Friday, November 4, 2011

Double Ended Crochet

Yesterday I spent a little time exploring double ended crochet or crocheting with a double ended hook. The easiest way to describe this form of crochet is that it's basically Tunisian crochet working with two yarns. You pick up a row of stitches, then slide your work to the other end of the double ended crochet hook. Then you give your hook a 180º turn and work the stitches off with a second color. Sticking with color number 2, you pick up the next row of stitches then turn your hook again and switch back to the first color.

I realize that this doesn't make much sense if you are unfamiliar with Tunisian crochet. In fact, the knitters out there may be nodding in understanding more than many crochet enthusiasts. Actually, Tunisian and double ended crochet are very similar to knitting in that you first pick up stitches and then work them off again. The fabric created is very much like knitted fabric only it's just one hook doing all the work.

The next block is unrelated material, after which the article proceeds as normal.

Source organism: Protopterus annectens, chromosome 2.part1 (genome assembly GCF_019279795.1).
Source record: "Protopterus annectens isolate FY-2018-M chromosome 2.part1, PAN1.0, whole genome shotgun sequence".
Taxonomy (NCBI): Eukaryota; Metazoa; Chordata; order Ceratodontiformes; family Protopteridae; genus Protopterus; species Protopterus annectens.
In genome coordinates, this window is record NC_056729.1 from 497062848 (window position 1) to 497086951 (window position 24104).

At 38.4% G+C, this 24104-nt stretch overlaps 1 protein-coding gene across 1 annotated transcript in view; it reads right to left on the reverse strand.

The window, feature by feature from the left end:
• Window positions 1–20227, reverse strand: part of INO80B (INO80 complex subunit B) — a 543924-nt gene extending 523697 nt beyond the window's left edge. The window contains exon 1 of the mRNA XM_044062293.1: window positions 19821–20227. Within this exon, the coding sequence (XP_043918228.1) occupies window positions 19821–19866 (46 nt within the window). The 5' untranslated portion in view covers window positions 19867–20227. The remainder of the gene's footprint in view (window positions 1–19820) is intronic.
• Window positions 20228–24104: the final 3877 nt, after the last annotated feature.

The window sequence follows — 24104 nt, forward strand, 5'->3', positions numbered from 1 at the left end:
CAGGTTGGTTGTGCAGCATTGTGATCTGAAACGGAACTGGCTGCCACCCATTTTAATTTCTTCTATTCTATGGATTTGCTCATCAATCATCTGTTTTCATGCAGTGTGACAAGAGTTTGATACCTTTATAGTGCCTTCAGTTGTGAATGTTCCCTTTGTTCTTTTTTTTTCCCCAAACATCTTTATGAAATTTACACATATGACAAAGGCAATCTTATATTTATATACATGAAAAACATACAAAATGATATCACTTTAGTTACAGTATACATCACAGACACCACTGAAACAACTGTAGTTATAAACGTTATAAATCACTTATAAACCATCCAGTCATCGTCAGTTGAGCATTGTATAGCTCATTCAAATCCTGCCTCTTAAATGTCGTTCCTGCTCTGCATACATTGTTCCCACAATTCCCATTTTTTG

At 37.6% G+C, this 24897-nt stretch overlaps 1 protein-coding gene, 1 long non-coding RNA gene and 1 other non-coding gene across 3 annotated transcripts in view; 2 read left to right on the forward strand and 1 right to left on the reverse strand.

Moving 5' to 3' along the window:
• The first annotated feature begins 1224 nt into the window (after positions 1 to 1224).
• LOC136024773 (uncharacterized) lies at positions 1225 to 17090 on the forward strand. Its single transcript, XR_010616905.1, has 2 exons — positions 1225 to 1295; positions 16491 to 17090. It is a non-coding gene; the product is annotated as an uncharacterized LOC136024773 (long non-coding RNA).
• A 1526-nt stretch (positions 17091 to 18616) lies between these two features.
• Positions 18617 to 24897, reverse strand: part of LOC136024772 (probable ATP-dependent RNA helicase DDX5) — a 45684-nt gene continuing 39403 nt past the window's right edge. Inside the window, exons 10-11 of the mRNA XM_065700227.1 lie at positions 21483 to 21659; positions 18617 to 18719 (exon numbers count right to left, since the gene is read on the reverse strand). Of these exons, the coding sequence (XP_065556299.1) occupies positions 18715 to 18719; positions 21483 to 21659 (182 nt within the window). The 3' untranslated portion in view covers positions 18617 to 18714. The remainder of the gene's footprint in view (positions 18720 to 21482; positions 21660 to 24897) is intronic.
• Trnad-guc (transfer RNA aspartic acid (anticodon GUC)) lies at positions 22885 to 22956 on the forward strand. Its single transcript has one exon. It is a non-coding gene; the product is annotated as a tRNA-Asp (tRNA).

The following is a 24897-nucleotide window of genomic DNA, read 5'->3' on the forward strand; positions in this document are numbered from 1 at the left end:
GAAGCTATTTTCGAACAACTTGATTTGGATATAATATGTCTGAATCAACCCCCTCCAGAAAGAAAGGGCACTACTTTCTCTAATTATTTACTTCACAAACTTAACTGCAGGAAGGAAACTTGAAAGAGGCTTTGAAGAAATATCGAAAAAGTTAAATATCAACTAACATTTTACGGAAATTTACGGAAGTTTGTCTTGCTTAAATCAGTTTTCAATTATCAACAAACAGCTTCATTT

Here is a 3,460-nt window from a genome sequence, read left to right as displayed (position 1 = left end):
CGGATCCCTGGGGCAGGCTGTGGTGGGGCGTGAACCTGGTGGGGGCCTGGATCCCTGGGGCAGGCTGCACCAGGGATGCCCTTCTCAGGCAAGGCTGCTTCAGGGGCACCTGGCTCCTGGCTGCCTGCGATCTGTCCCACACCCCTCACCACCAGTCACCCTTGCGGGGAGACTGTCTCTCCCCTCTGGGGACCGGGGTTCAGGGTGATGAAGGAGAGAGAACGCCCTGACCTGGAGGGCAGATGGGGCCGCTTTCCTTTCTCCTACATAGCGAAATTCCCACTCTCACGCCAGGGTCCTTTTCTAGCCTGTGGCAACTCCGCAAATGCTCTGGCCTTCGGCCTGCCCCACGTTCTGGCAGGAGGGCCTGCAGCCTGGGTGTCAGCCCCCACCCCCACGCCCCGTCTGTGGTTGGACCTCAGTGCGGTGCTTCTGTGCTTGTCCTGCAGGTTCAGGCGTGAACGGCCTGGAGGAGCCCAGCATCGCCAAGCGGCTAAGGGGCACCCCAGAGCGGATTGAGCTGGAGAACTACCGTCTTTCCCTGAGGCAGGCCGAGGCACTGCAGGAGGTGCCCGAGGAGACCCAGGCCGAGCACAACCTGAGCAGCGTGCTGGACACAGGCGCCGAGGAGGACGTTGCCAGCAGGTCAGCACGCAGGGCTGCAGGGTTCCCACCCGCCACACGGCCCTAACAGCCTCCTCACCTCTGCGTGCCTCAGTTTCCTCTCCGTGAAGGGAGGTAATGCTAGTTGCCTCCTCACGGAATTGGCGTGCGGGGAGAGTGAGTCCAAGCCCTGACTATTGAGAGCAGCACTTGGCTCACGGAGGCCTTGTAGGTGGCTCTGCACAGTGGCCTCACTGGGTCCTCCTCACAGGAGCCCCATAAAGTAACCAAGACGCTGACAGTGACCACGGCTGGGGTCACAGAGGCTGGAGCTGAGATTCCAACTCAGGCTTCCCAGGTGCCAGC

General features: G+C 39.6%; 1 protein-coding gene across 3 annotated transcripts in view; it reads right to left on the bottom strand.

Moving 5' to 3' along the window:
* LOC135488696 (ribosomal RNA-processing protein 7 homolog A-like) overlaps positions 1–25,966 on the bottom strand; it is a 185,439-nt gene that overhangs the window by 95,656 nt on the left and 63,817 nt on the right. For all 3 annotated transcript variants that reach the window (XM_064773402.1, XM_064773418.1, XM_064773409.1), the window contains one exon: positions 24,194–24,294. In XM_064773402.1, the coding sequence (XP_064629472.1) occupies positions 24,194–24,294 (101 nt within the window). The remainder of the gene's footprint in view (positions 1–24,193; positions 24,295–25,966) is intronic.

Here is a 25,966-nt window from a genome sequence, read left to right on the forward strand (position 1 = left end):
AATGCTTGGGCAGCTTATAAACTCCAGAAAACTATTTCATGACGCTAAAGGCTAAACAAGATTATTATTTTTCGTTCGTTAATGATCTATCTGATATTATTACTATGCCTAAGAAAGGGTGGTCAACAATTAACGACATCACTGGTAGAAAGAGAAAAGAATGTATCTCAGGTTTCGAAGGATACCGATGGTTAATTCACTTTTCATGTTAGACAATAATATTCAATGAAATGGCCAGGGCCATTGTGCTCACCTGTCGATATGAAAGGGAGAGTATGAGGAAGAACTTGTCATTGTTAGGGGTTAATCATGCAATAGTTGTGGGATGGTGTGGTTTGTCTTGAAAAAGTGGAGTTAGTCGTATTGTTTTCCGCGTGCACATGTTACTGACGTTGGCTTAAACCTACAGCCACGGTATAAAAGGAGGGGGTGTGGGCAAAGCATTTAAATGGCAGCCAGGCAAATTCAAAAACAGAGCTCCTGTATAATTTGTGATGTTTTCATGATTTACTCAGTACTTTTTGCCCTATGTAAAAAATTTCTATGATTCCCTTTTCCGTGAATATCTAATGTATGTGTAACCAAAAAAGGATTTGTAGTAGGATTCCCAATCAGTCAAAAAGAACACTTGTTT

The fun thing about double ended crochet is that you can make things that are reversible. One side will have one look and the flip side another, but there is no wrong side. This can make designing pretty interesting and fun. I crocheted a little example. The two swatches in the picture are actually the same piece of fabric. It's just been photographed from both sides. On one side, the blue seems to dominate and on the other, the burgundy is highlighted. Both sides have a textured, two-toned appearance making for an eye-catching look.

If you are interested in learning more about double ended crochet, Crochet Master Class has a nice tutorial. There are also quite a few patterns available. Try working with multicolored yarn or textured yarn for really fun results. Right now, I'm making a reversible version of my City Scarf with a solid color on one side and a variegated color on the other. I can't wait to see how it turns out!

Wednesday, November 2, 2011

Ecru Bouclé Mohair Yarn

I love bouclé yarns. They add just the perfect touch of texture and they're so soft. That's why I'm adding Ecru Bouclé Mohair Yarn to my inventory at Wind Rose. I'm putting it up in 250 yard hanks that are loosely bound and ready for dyeing or painting.